For Chicago Cubs rookie Ben Brown, his next big-league outing was a chance to settle in

Chris Sweda/Chicago Tribune/TNS

Justin Steele understood how Ben Brown might be feeling after his major-league debut Saturday.

As Brown and pitching coach Tommy Hottovy were going over his rough first outing in which he allowed five hits, six runs, two walks and struck out one against the Texas Rangers, Steele approached and offered some encouragement, explaining how when he pitched in his first big-league game in April 2021, he didn’t know where the ball was going. Steele walked a batter, hit another, gave up a hit and struck out two in 1 1/3 innings during his debut against Milwaukee.

“You at least had control of what you were trying to do, I couldn’t feel my hands,” Steele told Brown.

“That was probably the best part about moving forward was the love I got from the other guys,” Brown said. “In a situation like that, you tend to think you’re alone, and then all of a sudden you get opened up to so many different perspectives.”

The uplifting exchange stood out to Hottovy, who commended how the Cubs pitching staff pulls for each other.

“They know, they’ve been there,” Hottovy said. “Developing young pitchers, young players in the big leagues is knowing you’re going to struggle at some point. You’re going to hit some adversity and when you know that and you recognize that, you go through and see what you did. Yeah, it was six runs, but it could have been one, could have been two. There’s a lot of things that could have went differently, that could have went your way. Understand that and what you do really well and then just keep building off that.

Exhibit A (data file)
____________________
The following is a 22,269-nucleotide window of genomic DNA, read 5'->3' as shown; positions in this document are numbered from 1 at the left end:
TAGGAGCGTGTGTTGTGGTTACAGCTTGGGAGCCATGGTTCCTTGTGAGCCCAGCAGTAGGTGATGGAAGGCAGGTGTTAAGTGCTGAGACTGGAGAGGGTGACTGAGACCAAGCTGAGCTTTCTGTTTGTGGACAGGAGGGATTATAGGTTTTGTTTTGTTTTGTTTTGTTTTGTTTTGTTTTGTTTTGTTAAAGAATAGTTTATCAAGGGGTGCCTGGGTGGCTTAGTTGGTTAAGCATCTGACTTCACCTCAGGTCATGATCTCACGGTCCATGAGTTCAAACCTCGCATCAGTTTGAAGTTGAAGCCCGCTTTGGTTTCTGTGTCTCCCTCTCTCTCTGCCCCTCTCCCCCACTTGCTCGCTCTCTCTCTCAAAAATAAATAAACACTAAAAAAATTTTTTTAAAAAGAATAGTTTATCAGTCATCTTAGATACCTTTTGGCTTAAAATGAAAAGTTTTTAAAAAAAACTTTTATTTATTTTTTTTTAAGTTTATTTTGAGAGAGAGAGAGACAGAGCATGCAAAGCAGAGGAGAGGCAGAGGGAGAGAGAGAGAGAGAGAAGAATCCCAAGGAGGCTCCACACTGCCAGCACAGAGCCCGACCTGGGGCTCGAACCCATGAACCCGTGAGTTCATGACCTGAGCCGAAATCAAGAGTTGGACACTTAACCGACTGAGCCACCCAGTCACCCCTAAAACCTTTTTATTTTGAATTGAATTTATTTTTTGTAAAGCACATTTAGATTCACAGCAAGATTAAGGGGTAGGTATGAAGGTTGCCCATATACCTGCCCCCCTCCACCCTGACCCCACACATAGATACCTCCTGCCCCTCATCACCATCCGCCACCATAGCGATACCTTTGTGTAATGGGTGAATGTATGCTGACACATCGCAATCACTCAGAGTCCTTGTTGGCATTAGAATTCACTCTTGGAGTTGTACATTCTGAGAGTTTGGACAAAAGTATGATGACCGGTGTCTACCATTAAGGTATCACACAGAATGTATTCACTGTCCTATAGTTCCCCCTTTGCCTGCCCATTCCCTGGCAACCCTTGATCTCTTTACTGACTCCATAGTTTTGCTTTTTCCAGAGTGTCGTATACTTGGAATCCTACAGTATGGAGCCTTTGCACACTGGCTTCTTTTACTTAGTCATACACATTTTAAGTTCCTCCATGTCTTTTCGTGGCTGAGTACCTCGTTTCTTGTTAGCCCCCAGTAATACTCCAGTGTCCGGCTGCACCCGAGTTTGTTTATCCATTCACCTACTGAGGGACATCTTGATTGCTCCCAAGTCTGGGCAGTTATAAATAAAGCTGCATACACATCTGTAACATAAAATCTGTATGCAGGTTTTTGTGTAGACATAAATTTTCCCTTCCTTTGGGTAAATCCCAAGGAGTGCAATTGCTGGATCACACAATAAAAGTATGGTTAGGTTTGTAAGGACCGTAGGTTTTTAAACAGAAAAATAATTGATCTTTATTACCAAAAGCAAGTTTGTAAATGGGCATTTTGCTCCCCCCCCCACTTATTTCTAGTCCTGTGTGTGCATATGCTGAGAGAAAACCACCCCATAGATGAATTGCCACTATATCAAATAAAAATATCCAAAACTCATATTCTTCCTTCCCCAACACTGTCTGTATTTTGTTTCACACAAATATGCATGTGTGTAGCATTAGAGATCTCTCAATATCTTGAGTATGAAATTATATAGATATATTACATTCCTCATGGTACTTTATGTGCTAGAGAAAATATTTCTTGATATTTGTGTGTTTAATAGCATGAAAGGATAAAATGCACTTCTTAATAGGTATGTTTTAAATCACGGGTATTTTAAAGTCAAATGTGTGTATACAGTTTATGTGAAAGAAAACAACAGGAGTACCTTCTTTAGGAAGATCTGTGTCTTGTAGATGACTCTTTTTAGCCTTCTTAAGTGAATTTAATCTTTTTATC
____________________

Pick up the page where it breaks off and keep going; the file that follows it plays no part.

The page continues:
“I think having guys that have gone through it — (Jameson Taillon) and Steele and (Kyle) Hendricks and guys Ben has looked up to and trusted for a long time saying the same things, it’s a nice message.”

Brown bounced back in a big way Wednesday night in a 9-8 win over the Colorado Rockies.

The 24-year-old started the second inning and tossed four-plus innings on a rainy night at Wrigley Field, limiting the Rockies to one run that scored after he exited the game. Brown allowed three hits and one walk while recording five strikeouts, including Kris Bryant twice, on 52 pitches. He exited after Jacob Stalling’s leadoff double in the sixth.

Brown didn’t change much in three days between his outings, instead sticking to what he does best.

Photos: Chicago Cubs 9, Colorado Rockies 8

“One blip in the road isn’t gonna change my routine or my repertoire and I think that’s the big difference between where I was at last year,” Brown said. “There was so much tweaking and second-guessing myself, but hopefully I’m more confident this year.

“I eliminated those uncompetitive pitches and I filled up the zone the way I wanted to.”

Brown’s four-seam fastball and curveball combination kept Colorado in check. The two pitches featured a nearly 10 mph difference, and the drastic velocity change appeared to help their effectiveness. Brown threw 18 curveballs, producing four called strikes and six whiffs.

Manager Craig Counsell called Brown’s curveball exceptional and praised how he shut down Colorado’s right-handed hitters.